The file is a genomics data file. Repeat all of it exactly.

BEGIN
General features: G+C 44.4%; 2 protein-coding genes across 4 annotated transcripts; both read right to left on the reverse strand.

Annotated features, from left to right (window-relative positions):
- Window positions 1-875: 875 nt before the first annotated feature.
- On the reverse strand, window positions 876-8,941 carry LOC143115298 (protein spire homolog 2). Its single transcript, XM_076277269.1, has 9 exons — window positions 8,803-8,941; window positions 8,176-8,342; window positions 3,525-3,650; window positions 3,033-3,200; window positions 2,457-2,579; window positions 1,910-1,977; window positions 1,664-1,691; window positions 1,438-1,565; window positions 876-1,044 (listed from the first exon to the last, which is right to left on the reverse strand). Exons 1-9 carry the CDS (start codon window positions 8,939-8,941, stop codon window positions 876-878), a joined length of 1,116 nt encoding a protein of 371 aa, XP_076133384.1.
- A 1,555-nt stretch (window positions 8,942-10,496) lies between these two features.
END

General features: G+C 44.4%; 2 protein-coding genes across 4 annotated transcripts; both read right to left on the reverse strand.

Annotated features, from left to right (window-relative positions):
- Window positions 1-875: 875 nt before the first annotated feature.
- On the reverse strand, window positions 876-8,941 carry LOC143115298 (protein spire homolog 2). Its single transcript, XM_076277269.1, has 9 exons — window positions 8,803-8,941; window positions 8,176-8,342; window positions 3,525-3,650; window positions 3,033-3,200; window positions 2,457-2,579; window positions 1,910-1,977; window positions 1,664-1,691; window positions 1,438-1,565; window positions 876-1,044 (listed from the first exon to the last, which is right to left on the reverse strand). Exons 1-9 carry the CDS (start codon window positions 8,939-8,941, stop codon window positions 876-878), a joined length of 1,116 nt encoding a protein of 371 aa, XP_076133384.1.
- A 1,555-nt stretch (window positions 8,942-10,496) lies between these two features.